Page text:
Spruce wood’s hardness and density are similar to Pine’s, making it an excellent alternative. However, Spruce and Pine are more susceptible to dents and scratches than other wood types. Thus, you’ll have to add a protective coating for enhanced durability.
You can recognize fresh Spruce wood by its strong resinous smell and uniformly bright, almost yellow or yellowish-white color. But prolonged light exposure darkens it to brownish-yellow.
Spruce’s annual rings are also narrow to very wide, making them visible. In addition, the longitudinal section reveals the striations typical of softwoods.
The resin channels and cracks are also identifiable, while the lumber adopts a dull sheen when ‘planed.
The greater the wood’s annual ring width, the lower the density, while its mechanical attributes decrease with density: therefore, only use lumber with a four to six millimeters width for structural timber.
Nevertheless, despite its low structural density, woodworkers regard Spruce highly. In addition, you can chemically treat the wood to enhance its tolerance to water, insects, and fungal attack.
Lastly, this wood type is light and elastic, making it ideal for construction. It also shrinks moderately and features excellent strength after drying.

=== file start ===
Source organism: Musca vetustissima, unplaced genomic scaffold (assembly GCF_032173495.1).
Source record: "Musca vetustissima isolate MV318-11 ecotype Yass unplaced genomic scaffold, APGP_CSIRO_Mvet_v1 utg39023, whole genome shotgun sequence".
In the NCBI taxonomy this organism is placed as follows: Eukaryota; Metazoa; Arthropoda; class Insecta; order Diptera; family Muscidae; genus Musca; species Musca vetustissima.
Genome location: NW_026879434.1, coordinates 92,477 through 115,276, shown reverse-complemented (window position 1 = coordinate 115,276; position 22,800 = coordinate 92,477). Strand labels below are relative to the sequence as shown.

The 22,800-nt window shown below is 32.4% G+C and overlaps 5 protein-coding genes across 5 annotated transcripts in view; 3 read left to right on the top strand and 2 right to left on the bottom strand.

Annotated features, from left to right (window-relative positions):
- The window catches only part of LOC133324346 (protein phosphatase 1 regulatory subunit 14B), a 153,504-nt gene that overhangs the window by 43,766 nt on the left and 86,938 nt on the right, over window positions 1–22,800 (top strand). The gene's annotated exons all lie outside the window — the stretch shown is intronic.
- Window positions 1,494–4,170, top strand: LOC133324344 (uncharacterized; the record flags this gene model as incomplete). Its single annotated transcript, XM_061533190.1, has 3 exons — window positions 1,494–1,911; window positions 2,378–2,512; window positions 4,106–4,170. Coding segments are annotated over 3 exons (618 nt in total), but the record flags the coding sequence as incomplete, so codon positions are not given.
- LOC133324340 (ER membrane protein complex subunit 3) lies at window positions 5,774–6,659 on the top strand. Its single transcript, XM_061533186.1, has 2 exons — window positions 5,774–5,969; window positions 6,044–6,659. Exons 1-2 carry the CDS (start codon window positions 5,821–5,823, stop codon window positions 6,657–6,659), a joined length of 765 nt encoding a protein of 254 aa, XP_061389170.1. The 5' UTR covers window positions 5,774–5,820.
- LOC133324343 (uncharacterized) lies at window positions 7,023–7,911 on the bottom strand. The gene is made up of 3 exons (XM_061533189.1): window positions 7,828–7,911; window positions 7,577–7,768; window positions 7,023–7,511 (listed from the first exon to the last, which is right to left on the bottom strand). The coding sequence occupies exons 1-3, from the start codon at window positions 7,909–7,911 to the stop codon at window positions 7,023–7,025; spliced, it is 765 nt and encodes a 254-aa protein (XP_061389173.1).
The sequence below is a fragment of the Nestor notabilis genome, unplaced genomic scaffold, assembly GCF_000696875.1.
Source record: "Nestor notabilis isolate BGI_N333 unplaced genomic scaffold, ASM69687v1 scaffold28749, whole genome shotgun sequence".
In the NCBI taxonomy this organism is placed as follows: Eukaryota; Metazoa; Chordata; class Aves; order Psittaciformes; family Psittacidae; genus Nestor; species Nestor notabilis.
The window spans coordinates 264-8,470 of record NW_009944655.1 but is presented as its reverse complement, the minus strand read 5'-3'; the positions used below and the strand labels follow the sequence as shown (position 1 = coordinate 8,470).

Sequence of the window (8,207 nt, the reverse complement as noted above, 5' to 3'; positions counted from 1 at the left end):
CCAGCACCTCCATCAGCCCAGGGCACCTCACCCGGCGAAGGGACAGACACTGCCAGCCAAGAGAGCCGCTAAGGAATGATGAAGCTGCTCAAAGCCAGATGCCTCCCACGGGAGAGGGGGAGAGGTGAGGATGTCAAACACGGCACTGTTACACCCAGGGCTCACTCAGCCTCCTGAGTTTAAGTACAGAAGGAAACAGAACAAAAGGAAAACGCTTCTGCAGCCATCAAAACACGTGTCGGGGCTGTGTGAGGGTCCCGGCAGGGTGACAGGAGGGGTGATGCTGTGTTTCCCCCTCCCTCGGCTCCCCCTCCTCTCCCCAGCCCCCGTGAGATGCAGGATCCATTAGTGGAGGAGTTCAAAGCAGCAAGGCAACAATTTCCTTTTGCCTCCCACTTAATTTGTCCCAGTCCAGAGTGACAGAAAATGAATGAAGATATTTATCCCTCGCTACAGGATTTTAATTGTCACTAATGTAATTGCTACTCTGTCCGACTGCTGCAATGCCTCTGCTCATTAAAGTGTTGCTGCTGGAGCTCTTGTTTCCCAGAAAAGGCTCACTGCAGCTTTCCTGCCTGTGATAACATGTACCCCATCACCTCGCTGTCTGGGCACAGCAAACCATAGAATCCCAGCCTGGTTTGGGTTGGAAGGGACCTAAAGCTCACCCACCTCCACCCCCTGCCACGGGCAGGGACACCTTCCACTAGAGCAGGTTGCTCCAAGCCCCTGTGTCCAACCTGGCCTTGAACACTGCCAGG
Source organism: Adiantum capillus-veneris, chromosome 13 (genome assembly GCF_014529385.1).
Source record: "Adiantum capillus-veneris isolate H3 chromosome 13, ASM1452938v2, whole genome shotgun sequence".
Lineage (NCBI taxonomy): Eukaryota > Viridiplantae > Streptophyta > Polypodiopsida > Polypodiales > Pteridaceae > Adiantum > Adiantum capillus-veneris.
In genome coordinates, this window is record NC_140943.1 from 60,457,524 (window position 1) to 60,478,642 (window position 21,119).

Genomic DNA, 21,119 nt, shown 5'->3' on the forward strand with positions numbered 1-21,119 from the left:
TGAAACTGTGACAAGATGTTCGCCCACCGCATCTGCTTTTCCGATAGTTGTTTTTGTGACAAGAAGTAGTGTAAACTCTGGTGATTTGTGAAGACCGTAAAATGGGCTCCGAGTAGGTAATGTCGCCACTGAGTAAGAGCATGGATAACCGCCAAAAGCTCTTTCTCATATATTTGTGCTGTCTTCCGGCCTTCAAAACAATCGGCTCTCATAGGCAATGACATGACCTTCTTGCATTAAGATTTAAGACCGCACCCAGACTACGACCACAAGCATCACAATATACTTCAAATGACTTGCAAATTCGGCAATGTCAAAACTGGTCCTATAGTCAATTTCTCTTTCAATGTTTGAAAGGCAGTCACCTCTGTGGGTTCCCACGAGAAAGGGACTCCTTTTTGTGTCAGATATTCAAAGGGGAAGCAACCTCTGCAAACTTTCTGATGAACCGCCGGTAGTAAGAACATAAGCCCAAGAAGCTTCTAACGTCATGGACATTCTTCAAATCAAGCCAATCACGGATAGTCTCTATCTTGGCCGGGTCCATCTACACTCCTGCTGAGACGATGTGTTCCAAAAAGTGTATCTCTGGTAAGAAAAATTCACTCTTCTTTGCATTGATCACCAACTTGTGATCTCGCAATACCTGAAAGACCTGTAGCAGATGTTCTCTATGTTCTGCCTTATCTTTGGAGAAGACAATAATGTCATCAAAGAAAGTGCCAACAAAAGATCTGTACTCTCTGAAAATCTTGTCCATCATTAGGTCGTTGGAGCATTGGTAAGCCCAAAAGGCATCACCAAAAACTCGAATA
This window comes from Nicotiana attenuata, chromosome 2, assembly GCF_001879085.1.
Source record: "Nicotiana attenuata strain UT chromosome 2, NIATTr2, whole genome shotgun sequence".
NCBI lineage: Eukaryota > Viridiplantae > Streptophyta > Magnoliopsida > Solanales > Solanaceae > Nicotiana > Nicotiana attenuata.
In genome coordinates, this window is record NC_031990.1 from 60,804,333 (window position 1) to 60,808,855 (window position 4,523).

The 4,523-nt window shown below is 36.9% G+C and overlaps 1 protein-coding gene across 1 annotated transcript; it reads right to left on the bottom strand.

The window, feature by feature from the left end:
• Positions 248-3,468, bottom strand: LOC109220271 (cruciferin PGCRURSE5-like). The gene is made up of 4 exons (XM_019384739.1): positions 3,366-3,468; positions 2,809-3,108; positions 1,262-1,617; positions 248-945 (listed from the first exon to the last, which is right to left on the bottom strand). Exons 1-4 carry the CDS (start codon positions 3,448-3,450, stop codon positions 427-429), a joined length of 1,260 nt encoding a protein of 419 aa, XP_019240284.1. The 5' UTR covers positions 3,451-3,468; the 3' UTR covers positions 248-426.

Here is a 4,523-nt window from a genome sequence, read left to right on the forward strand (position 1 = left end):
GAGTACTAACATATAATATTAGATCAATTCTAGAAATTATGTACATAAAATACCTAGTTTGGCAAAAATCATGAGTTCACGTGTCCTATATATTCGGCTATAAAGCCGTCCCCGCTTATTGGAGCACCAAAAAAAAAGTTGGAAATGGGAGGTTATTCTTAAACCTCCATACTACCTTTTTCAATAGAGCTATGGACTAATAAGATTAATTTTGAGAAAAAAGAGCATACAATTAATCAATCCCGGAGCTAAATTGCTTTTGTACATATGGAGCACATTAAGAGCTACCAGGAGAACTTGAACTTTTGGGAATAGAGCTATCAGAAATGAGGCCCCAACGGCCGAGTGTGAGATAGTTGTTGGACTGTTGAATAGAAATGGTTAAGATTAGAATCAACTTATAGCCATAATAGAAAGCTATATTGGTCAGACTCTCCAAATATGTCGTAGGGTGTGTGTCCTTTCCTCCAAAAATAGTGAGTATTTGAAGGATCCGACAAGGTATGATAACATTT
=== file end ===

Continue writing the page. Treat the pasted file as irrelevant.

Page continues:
Advantages and Disadvantages of Spruce Wood In the Outdoor Use?
Spruce wood is handy in multiple applications thanks to its unique attributes. In addition, it is widely available, easy to use, and accepts various finishes.
But Spruce also has its cons that compromise its efficacy in outdoor projects.
So, here are the lumber’s primary benefits and drawbacks to help determine its suitability for your work.
Advantages of Spruce Wood
- Affordability. Quality construction spruce is readily available in most locations: thus, it’s affordable to most users. Further, it has clear quartersawn pieces and is free of knots, giving you maximum value for your money.
- Lovely Appearance. Spruce has a bright hue that turns into darker reddish-white or yellowish-brown shades. In addition, it is resinous, featuring a smooth structural surface with a uniform texture and straight grain.
- Mild Rot Resistance. The tree’s heartwood is low to medium rot-resistant, whereas the sapwood isn’t rot-resistant and rots quickly. However, you can treat the wood to enhance its durability.
- Workability. Generally, almost all Spruce wood species are easy to handle with hand and power tools. As a result, carpenters prefer them as they save time and resources.
In addition, the surface is easy to finish and stain, allowing you to customize Spruce workpieces.
Disadvantages of Spruce Wood
- Low Durability. Spruce is softwood, meaning its durability does not compare with hardwood species. In addition, it is not ideal for outdoor applications and needs regular maintenance to enhance its longevity.
- Low Moisture Resistance. Although Spruce wood is generally durable, it cannot withstand moisture. Therefore, it rots, splinters, breaks and rots quickly if not coated with preservatives.
- Susceptibility to Insect Attacks. Spruce is soft and vulnerable to insect infestations. For instance, the Spruce beetle damages the wood and may kill large trees if not checked.